Voter purging may cause concern

September 25th is National Voter Registration Day, and Bruce Drury is concerned about young voters. So he volunteered, and registered more than 600 students at Lamar University.

"I'm certain that just the act of registering will cause them to get more interested, especially for the ones we registered, this will be their first opportunity to vote," Drury said Tuesday afternoon.

But he's also concerned about voter purge, or removing registered voters from the county database who are believed to be dead.

Drury recalls recent problems with voter purge in neighboring counties, "In Harris County and Travis County, some of the people who were purged were still around!"

The Jefferson County Voter Registrar's Office has already sent out nearly 700 letters to suspected deceased voters.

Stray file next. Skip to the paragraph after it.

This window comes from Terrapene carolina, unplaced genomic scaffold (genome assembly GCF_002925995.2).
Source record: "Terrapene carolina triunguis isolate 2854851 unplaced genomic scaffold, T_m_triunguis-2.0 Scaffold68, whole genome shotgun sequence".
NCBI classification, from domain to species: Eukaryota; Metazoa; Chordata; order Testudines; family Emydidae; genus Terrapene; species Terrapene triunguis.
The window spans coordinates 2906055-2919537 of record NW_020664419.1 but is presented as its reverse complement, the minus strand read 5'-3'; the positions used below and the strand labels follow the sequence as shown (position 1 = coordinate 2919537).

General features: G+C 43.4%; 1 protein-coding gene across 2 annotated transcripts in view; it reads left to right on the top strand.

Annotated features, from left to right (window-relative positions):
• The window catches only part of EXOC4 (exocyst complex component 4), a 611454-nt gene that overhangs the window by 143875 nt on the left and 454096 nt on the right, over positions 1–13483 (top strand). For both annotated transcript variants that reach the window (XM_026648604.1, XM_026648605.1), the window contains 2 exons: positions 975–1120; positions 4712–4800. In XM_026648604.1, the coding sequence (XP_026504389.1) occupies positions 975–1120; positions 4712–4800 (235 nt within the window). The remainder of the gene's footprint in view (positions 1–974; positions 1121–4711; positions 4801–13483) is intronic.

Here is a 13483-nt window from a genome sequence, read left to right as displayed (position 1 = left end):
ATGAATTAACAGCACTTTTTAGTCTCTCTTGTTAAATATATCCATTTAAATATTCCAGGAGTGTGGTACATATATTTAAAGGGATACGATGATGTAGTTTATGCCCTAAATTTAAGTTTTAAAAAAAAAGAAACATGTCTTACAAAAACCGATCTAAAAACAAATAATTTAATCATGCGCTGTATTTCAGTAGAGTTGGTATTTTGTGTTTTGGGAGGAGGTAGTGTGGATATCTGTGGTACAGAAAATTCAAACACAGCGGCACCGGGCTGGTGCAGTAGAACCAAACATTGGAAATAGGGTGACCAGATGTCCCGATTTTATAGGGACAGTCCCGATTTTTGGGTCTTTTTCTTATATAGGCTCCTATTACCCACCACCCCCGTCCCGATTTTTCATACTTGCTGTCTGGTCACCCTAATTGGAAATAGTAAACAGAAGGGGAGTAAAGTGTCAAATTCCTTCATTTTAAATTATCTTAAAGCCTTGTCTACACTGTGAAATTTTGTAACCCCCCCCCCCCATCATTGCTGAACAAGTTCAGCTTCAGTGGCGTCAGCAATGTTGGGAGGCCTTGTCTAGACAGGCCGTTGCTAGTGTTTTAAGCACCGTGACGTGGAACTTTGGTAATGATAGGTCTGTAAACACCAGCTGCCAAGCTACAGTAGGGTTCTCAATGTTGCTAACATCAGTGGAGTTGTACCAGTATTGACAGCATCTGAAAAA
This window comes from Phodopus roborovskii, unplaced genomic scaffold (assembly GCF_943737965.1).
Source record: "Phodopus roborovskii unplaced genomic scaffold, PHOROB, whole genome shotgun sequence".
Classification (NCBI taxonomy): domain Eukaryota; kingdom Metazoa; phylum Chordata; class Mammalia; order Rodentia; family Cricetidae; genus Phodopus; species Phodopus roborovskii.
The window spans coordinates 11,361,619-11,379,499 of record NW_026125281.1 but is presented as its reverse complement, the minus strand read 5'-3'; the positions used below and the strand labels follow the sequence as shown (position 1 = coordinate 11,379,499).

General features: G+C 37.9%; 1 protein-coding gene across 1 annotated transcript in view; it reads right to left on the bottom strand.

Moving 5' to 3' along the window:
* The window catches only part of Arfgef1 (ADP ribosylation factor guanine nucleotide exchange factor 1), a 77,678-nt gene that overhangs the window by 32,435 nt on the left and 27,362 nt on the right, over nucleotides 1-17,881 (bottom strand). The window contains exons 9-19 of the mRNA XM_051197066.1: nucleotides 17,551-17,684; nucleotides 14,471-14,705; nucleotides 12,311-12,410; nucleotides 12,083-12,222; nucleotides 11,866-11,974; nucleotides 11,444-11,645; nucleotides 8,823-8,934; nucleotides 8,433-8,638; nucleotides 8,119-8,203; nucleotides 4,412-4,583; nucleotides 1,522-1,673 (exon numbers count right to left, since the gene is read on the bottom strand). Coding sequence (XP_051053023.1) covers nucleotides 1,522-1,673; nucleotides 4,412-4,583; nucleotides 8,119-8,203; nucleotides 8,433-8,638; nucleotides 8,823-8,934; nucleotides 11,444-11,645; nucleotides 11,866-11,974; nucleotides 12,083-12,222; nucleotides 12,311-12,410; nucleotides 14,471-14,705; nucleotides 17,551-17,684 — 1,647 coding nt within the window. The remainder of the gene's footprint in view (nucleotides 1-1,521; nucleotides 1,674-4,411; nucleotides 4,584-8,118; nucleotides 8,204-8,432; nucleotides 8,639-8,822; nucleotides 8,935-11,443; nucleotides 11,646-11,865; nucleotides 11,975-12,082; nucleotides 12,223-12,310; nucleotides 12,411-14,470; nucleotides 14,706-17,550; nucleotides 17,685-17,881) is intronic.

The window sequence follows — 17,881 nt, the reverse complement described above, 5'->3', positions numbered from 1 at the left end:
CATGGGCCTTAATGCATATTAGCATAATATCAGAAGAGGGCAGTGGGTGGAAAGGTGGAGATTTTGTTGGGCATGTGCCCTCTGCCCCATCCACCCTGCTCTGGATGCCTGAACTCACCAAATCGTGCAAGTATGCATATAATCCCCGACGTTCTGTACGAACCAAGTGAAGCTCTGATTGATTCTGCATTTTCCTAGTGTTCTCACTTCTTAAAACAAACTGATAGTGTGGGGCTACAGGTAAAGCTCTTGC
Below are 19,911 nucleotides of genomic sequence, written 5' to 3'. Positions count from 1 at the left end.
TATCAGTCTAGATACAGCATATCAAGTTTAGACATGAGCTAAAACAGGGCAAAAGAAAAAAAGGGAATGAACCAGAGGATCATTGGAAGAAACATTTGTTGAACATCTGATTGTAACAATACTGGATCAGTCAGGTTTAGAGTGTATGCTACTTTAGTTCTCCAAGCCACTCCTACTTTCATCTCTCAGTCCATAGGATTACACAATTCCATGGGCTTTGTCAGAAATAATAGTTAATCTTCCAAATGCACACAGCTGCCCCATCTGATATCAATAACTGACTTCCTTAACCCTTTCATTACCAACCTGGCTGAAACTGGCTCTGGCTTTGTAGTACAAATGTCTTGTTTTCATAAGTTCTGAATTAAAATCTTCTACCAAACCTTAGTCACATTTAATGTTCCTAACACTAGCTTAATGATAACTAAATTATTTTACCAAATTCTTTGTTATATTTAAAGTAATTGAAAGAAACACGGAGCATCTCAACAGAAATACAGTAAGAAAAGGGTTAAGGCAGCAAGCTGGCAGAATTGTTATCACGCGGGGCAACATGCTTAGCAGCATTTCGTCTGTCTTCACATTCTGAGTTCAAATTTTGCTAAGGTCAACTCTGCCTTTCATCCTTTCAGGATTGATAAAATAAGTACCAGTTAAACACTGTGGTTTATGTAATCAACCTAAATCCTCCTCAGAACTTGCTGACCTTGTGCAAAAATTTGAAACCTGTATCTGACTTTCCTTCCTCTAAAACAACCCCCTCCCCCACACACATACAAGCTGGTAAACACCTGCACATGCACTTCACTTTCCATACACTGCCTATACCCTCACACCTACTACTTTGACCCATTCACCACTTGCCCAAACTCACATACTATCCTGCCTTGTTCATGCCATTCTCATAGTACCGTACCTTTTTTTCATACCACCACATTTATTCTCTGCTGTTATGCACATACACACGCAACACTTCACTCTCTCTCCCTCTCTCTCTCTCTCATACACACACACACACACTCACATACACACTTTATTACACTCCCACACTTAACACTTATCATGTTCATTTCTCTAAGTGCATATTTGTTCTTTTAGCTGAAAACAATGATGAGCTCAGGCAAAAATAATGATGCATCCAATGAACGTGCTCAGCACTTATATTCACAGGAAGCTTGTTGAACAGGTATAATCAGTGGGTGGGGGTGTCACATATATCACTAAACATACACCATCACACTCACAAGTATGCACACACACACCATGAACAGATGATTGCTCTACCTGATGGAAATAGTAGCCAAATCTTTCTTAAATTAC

The office has gotten about 300 of those letters back, about two thirds of which were returned because of a bad address, as that person no longer lives there.

Eighty of the returned letters confirmed the person had died, and almost 30 confirmed they were still alive. Jefferson county is aware of the problems with purging seen in Harris County...and says it's making sure the same doesn't happen here.

Jefferson County Voter Registrar Shane Howard says of the approach his office is taking to purging: "It's empathetic, it's also looking at the law and applying it in a way that it's intending to be applied, which is to keep a good clean roll, and not at the expense of inadvertently disenfranchising someone."

Howard says there's no need for someone like Drury to worry, saying, "We're very careful, we already treated everything as a weak match, and we're not rushing to remove people from the roll."

 


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